3rd Year: Europe After World War I

The Treaty of Versailles was named for the palace it was signed in.
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Main Page: International Relations in the 20th Century

You begin your look at 20th century Europe at the end of World War I. You'll be learning about World War II at the end, but before you do that you must understand what caused it to happen in the first place. Well, the first seeds of WWII were sown in 1918 when WWI ended.

World War I broke out after years of suspicion across Europe. Britain and Germany each built up their armies and navies, both wanting to out-do the other. Alliances were made across Europe, with larger countries promising to defend smaller countries if they were invaded. A war was going to break out eventually, but the fuse was finally lit in 1914 when the Austrian Archduke Franz Ferdinand was shot dead by a Bosnian-Serb group of assassins. As a result, Austria-Hungary declared war on Serbia, Russia declared war on Austria-Hungary, Germany declared war on Russia, France declared war on Germany, and Germany invaded Belgium in order to attack France... so Britain declared war on Germany.

The "Great War" was expected to be over "over by Christmas" (Europe was used to wars at this point), but it ended up going on for four years. Britain, France, Germany and Russia had colonies all over the world which also fought each other, and in 1917 the United States joined in, which is why the war is known as the "First World War".

By 1918, Germany was ready to surrender to Britain, America and France. Everyone wanted to punish Germany for the war, but how would they do it, and how would the Germans end up feeling? That's for you to find out...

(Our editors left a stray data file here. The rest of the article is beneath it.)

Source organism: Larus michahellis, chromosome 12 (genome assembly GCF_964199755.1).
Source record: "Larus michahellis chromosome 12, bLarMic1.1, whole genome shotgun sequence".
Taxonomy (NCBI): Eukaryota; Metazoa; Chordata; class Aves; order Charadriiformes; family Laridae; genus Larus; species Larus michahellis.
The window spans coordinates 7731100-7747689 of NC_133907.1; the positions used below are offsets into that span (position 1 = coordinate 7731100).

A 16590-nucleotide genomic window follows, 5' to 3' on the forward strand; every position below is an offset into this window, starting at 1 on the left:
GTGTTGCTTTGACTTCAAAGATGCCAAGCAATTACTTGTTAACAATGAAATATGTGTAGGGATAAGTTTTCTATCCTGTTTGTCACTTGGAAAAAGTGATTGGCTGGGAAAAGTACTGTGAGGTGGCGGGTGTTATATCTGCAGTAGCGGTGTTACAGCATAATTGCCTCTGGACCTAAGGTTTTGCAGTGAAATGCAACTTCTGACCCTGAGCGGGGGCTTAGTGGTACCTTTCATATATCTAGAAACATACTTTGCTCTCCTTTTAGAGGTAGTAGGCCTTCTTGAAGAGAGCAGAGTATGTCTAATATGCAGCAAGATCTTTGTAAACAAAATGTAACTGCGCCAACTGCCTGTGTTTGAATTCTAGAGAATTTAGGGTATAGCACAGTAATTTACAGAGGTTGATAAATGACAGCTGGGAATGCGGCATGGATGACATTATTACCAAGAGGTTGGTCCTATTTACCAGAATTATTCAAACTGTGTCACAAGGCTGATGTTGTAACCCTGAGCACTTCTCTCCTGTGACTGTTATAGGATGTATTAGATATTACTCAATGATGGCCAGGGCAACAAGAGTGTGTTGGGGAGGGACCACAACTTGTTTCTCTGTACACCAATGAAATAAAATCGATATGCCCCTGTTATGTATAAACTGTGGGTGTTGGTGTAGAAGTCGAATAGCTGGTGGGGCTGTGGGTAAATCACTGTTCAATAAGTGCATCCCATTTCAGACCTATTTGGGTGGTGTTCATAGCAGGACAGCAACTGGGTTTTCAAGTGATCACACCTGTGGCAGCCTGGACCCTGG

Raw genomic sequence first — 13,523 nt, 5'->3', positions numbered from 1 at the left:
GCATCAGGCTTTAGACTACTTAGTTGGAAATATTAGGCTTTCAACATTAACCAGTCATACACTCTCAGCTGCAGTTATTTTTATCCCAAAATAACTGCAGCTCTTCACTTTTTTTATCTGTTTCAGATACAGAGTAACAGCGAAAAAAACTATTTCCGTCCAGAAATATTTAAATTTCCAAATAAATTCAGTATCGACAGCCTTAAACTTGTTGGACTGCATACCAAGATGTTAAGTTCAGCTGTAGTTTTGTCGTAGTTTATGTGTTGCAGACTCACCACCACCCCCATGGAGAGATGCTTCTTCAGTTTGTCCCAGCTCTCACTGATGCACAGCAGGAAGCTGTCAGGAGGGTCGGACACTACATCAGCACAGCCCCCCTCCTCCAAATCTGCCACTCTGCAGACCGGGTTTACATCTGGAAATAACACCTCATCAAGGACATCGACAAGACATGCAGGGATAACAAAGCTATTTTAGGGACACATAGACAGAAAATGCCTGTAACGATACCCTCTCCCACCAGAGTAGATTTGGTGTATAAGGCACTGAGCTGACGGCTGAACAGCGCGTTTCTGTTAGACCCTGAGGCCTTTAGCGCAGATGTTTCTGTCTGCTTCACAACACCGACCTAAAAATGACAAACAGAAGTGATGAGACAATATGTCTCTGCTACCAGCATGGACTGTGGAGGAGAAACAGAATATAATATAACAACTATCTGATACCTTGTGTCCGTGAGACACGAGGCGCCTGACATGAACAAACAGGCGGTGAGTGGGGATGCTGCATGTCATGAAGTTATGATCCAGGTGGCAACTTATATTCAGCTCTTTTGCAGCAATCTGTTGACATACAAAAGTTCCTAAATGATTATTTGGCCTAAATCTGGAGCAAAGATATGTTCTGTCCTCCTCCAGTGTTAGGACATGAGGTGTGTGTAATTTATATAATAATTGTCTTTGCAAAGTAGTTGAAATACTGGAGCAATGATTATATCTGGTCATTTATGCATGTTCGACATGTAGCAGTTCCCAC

Continue to Italy under Mussolini




  • Wilson, Lloyd George and Clemenceau: what did they each want?
  • The Treaty of Versailles: terms and conditions, Germany's reaction.
  • The League of Nations: set-up, successes, how it failed.


Europe in 1914. Important countries are named.
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Europe in 1919.
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Click here for exam questions you can be asked about this topic. (Higher and Ordinary)





Éamon de Valera, President of the Assembly of the League of Nations,
1938-9
FirstWorldWar.com
This website has hundreds of images from the war, and details on every key figure, event and battle which took place. 

The White House: Woodrow Wilson
The White House's biography of America's 28th President (who was first elected 100 years ago this year).

Number 10: David Lloyd George
The 10 Downing Street website has a biography of David Lloyd George.

Georges Clemenceau
The History Learning Site has a page on the French leader nicknamed "the Tiger".  

The Treaty of Versailles
The same site has an overview of the treaty and what it meant for Germany and for Europe.

Important Clauses of the Treaty
Here are some of the key clauses from the Versailles Treaty.

The League of Nations (YouTube)
A summary of the League of Nations and Germany after the Treaty.

The League of Nations (UN History)
The League's successor, the United Nations, has a little piece on its history.

The League of Nations (History Learning Site)
Another overview from the HLS.

The Failure of the League of Nations: Speech by Éamon de Valera
The leaders of League countries would each be afforded leadership of the League's Assembly for a year. Irish Taoiseach Éamon de Valera was leader from 1938 to 1939, the year World War II began. By now, the League was deemed a complete failure, and de Valera's speech addresses this.

The Tiger: "Curious! I seem to hear a child weeping!"
This cartoon is from 1919, just after the peace conference.
The child is labelled "1940 class".  What age would children born in 1919 be in 1940?
What do you think this cartoon means?

 

The Peacemakers (BBC, via YouTube)
An excellent hour long documentary on the personalities and motives of Woodrow Wilson, David Lloyd George and Georges Clemenceau, the three world leaders who took centre stage at the negotiations for the Treaty of Versailles. Watch and see what they initially set out to do, and how they all had to compromise in the end while trying to solve a problem "that we are still struggling with today".